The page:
Ah, Firenze: the more I discover, the more I learn I know almost nothing. It’s even hard to find the right metaphor to describe Florence.
But, let me try: Florence is like a puzzle, ready to shape itself in many different levels such as beginner’s, intermediate, and mature. Within each of these categories are almost infinite gradations.
For example, you can slip together the main sites of the city to form a large, easily managed puzzle for children. The beginners. Most tourists are satisfied with this strata.
But, for the truly curious, digging deeper in any particular area will reward in spades. Case in point: the Baroque church of La chiesa di San Salvatore di Ognissanti, better known simply as the Ognissanti in the Borgo Ognissanti quartiere. Yesterday I posted twice about this fine church, and still I find I haven’t gone below the surface level. So, today I am back with more.
The Chiesa di Ognissanti or All Saints’ church, as it is now known, was founded in 1256 by the Umiliati, a Benedictine order that played a very significant role in the development of the wool industry in Florence.
The Umiliati moved into the city in the 13th century, bringing with them from Germany techniques for improving the quality of cloth, and they established their workshops next to the Arno, a short distance from their convent (in Italy, the word “convent” is used to describe what an American would call a monastery).
You can see on the map above just how close Ognissanti is to the river. Commerce such as wool drove the Florentine economy, helping to make the city great. Any important guild, such as the wool guild, would sponsor the creation or improvement of the religious orders and church building within the city.
The Umiliati, by the dedication and probity of the lay brothers and sisters, gained a solid reputation in Florence. Important works of art began to accumulate in their severely simple church.
For example, Giotto’s celebrated Madonna and Child with angels (now in the Uffizi), was painted for the high altar of the church, and it is thought that the same master painted the Crucifix now displayed in the church’s left transept.
Other signs of devotion and wealth are the nave chapels frescoes by Domenico Ghirlandaio and Sandro Botticelli. Below is Botticelli’s 1480 Saint Augustine in His Study,
representing Augustine of Hippo:
While Domenico Ghirlandaio’s similarly composed frescoed Saint Jerome in his Study faces the Botticelli in the opposite chapel.
There’s a shallow chapel dedicated to the Vespucci family, frescoed (c. 1472) by Domenico Ghirlandaio and his brother Davide.
The central fresco is a Lamentation:
Above the main fresco is a Ghirlandaio painting in this chapel is the lunette containing the fresco of the Madonna della Misericordia. The Madonna is shown holding open her cape to envelope and protect the members of the Vespucci family. There is reputedly a portrait of Amerigo Vespucci as a child within this fresco. And we all know that Amerigo Vespucci would be of great importance for the later designated western continents.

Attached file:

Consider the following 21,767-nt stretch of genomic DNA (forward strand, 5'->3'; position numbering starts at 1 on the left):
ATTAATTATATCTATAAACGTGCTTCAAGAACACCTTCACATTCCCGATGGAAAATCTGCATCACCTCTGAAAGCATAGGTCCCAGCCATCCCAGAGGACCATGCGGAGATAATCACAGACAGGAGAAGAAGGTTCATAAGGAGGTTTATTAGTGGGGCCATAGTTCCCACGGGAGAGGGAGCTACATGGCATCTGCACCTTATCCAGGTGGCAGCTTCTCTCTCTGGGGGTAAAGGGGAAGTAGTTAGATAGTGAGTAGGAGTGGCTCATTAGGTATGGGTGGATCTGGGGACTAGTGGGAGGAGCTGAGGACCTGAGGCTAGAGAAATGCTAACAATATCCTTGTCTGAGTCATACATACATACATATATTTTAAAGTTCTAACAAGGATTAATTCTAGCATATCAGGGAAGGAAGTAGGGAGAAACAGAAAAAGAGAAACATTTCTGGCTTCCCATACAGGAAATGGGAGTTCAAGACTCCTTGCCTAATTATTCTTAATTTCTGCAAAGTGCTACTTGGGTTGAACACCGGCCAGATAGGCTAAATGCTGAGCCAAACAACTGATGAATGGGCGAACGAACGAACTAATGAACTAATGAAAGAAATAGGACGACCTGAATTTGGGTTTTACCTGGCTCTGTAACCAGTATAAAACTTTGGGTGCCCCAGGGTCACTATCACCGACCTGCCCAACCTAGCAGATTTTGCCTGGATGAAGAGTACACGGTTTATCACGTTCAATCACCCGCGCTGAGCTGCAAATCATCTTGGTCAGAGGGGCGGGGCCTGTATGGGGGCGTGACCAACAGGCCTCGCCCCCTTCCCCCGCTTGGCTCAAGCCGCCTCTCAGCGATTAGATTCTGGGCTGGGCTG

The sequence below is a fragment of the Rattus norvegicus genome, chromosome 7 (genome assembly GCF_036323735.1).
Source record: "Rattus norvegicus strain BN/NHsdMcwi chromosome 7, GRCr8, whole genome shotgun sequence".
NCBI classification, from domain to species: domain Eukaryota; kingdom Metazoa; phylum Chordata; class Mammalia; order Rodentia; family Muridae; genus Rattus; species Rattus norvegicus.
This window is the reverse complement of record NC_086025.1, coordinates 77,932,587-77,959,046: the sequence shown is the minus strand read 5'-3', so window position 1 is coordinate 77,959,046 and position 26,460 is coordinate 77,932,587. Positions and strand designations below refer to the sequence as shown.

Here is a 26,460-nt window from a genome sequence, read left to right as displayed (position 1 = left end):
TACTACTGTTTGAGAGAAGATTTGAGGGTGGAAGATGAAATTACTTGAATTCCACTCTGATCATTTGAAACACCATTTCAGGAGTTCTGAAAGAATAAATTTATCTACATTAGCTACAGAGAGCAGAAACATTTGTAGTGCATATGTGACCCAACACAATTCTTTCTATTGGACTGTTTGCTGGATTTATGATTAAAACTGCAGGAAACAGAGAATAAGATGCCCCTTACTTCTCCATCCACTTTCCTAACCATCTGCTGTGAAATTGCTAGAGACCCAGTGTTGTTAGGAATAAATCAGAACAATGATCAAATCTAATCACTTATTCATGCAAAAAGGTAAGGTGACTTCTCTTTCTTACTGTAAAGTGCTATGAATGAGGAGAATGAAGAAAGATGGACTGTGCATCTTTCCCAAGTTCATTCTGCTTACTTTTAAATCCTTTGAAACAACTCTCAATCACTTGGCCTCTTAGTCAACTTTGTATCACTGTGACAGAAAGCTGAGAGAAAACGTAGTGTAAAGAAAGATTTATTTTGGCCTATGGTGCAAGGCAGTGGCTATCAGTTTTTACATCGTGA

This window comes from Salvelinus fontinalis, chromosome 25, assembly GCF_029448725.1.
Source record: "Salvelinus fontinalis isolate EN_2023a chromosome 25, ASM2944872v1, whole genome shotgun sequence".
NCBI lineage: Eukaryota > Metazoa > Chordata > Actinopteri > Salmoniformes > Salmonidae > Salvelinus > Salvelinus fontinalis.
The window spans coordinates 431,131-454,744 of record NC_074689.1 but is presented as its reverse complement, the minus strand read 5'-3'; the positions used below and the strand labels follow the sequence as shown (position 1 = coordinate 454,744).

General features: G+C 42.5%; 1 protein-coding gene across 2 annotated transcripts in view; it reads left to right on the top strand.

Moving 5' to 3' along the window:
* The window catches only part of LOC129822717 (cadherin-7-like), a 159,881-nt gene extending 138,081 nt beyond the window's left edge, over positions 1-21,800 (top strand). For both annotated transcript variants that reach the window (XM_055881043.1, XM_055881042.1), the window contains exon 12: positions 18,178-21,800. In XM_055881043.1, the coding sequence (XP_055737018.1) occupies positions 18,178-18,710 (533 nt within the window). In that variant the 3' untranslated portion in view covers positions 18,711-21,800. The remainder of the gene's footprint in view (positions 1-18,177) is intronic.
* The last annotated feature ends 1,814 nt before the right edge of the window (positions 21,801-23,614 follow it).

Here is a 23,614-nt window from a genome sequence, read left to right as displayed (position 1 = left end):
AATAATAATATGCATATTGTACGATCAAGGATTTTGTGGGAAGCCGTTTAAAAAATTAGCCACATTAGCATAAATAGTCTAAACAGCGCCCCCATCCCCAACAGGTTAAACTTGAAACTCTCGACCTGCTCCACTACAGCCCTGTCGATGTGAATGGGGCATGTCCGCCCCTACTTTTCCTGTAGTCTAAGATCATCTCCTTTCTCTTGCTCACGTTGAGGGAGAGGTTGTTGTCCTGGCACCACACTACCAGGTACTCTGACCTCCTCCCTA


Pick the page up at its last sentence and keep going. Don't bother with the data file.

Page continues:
The young boy, whose head appears under the Virgin’s right arm, between her and the man in the red cloak, is thought to be a portrait of the explorer, Amerigo Vespucci. A plaque marking his tombstone can be seen in the floor to the left of the altar.
This Vespucci was, of course, an Italian explorer, financier, navigator and cartographer who first demonstrated that Brazil and the West Indies did not represent Asia’s eastern outskirts as initially conjectured from Columbus’ voyages, but instead constituted an entirely separate landmass hitherto unknown to Old Worlders. Colloquially referred to as the New World, this second super continent came to be called “America,” deriving its name from Americus, the Latin version of Vespucci’s first name.
Moreover, when Amerigo Vespucci would come upon a bay in what would later become Brazil, he named it San Salvatore di Ognissanti, which in Portuguese is San Salvador de Todos os Santos: this is the origin of the name of the city of Salvador and Bahia de Todos os Santos. Could Vespucci have been thinking of his old neighborhood in Firenze? I think so.
But, perhaps the greatest of Ognissanti’s frescoes is Ghirlandaio’s Last Supper in the refectory between the two cloisters, a work with which Leonardo was intimately familiar. So important is this fresco that I will write a separate post about it.
During the 16th century, the Umiliati declined in energy, and the Franciscan order assumed control of the church in 1571, bringing precious relics such as the robe Saint Francis of Assisi wore. The Franciscans remodeled the church to conform with the newer Baroque style and the church was re-consecrated in 1582. It was renamed San Salvatore a Ognissanti (St. Saviour at All Saints)
In 1571 the Franciscans brought from this other church their most precious relic, which is still to be seen at Ognissanti: the habit worn by St. Francis of Assisi when he received the sacred Stigmata on Mount Verna in 1224. As far as I can tell, the Ognissanti relic is no longer accepted as true; no stone is left unturned in Florence: https://www.livescience.com/1855-tunic-worn-saint-francis-identified.html
But we do know that Domenico Ghirlandaio painted frescoes of the Madonna of Mercy and the Pietà (1470-72) over the Vespucci altar.